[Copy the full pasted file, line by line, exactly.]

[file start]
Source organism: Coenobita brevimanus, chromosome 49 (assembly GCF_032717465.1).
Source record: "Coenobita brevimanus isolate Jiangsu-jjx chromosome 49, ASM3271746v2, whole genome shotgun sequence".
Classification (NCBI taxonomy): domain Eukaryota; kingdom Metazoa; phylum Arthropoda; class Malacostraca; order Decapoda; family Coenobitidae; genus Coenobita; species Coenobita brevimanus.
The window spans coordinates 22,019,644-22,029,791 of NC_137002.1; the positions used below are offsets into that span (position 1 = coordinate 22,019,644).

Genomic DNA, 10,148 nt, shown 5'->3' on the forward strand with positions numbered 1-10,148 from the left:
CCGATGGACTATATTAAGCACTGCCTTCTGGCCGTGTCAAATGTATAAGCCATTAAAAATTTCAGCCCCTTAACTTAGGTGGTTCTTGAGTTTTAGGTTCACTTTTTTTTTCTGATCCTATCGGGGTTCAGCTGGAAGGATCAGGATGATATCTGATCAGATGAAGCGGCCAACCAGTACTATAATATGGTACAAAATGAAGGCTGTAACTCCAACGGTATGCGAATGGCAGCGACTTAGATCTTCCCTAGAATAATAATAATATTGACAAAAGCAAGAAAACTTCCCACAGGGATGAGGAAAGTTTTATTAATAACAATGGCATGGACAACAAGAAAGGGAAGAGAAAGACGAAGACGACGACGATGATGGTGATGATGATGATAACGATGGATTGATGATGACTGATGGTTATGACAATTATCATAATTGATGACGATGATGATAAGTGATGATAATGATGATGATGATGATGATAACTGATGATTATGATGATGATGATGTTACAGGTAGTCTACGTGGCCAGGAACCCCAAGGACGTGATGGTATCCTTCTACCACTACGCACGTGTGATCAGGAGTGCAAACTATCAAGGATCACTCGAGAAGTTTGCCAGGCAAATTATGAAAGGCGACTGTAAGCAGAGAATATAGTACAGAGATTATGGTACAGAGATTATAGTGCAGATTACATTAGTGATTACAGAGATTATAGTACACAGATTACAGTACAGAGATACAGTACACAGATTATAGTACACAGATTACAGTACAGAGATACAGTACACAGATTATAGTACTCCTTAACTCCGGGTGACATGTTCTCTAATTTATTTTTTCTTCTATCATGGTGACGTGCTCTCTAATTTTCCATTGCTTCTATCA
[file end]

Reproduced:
Source organism: Coenobita brevimanus, chromosome 49 (assembly GCF_032717465.1).
Source record: "Coenobita brevimanus isolate Jiangsu-jjx chromosome 49, ASM3271746v2, whole genome shotgun sequence".
Classification (NCBI taxonomy): domain Eukaryota; kingdom Metazoa; phylum Arthropoda; class Malacostraca; order Decapoda; family Coenobitidae; genus Coenobita; species Coenobita brevimanus.
The window spans coordinates 22,019,644-22,029,791 of NC_137002.1; the positions used below are offsets into that span (position 1 = coordinate 22,019,644).

Genomic DNA, 10,148 nt, shown 5'->3' on the forward strand with positions numbered 1-10,148 from the left:
CCGATGGACTATATTAAGCACTGCCTTCTGGCCGTGTCAAATGTATAAGCCATTAAAAATTTCAGCCCCTTAACTTAGGTGGTTCTTGAGTTTTAGGTTCACTTTTTTTTTCTGATCCTATCGGGGTTCAGCTGGAAGGATCAGGATGATATCTGATCAGATGAAGCGGCCAACCAGTACTATAATATGGTACAAAATGAAGGCTGTAACTCCAACGGTATGCGAATGGCAGCGACTTAGATCTTCCCTAGAATAATAATAATATTGACAAAAGCAAGAAAACTTCCCACAGGGATGAGGAAAGTTTTATTAATAACAATGGCATGGACAACAAGAAAGGGAAGAGAAAGACGAAGACGACGACGATGATGGTGATGATGATGATAACGATGGATTGATGATGACTGATGGTTATGACAATTATCATAATTGATGACGATGATGATAAGTGATGATAATGATGATGATGATGATGATAACTGATGATTATGATGATGATGATGTTACAGGTAGTCTACGTGGCCAGGAACCCCAAGGACGTGATGGTATCCTTCTACCACTACGCACGTGTGATCAGGAGTGCAAACTATCAAGGATCACTCGAGAAGTTTGCCAGGCAAATTATGAAAGGCGACTGTAAGCAGAGAATATAGTACAGAGATTATGGTACAGAGATTATAGTGCAGATTACATTAGTGATTACAGAGATTATAGTACACAGATTACAGTACAGAGATACAGTACACAGATTATAGTACACAGATTACAGTACAGAGATACAGTACACAGATTATAGTACTCCTTAACTCCGGGTGACATGTTCTCTAATTTATTTTTTCTTCTATCATGGTGACGTGCTCTCTAATTTTCCATTGCTTCTATCA